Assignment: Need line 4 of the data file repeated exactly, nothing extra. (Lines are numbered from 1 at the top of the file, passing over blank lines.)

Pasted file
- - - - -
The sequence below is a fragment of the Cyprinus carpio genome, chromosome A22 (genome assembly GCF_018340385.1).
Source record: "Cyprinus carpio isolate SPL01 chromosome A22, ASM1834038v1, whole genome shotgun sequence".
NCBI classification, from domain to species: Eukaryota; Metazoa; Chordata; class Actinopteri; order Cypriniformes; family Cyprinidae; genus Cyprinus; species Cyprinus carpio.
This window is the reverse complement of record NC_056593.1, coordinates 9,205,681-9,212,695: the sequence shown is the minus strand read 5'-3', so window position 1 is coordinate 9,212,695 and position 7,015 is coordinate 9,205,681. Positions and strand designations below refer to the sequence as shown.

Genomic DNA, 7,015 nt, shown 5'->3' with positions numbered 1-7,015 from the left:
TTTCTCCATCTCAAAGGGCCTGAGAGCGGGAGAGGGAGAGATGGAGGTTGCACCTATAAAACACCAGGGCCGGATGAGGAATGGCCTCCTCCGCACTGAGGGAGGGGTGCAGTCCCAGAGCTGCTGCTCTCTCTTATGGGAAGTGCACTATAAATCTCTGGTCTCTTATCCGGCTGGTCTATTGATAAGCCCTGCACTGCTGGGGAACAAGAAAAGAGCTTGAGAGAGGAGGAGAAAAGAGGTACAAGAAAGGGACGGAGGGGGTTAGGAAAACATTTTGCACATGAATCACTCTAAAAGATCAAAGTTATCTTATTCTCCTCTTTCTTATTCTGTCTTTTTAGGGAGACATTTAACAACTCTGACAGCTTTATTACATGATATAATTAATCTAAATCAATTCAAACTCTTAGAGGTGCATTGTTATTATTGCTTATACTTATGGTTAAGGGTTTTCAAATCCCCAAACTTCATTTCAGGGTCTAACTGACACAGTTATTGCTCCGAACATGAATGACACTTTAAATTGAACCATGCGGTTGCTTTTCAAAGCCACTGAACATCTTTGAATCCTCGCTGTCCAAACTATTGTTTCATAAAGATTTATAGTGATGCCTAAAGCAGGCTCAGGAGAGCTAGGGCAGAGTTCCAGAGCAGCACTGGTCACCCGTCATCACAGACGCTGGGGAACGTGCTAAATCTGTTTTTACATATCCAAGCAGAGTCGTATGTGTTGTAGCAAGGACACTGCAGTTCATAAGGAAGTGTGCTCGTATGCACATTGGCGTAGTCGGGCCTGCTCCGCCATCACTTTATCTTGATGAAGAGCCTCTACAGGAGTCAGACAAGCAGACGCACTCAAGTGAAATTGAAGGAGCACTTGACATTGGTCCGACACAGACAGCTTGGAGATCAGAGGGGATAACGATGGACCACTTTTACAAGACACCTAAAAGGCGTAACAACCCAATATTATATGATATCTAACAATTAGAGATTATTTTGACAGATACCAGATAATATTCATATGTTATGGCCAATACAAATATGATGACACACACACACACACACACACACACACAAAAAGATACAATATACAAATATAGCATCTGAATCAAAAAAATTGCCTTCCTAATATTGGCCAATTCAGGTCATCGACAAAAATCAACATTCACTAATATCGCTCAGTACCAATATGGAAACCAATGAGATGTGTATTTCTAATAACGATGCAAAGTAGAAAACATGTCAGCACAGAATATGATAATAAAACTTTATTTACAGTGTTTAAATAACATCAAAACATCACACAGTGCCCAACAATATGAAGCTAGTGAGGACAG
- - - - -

This window is the reverse complement of record NC_056593.1, coordinates 9,205,681-9,212,695: the sequence shown is the minus strand read 5'-3', so window position 1 is coordinate 9,212,695 and position 7,015 is coordinate 9,205,681. Positions and strand designations below refer to the sequence as shown.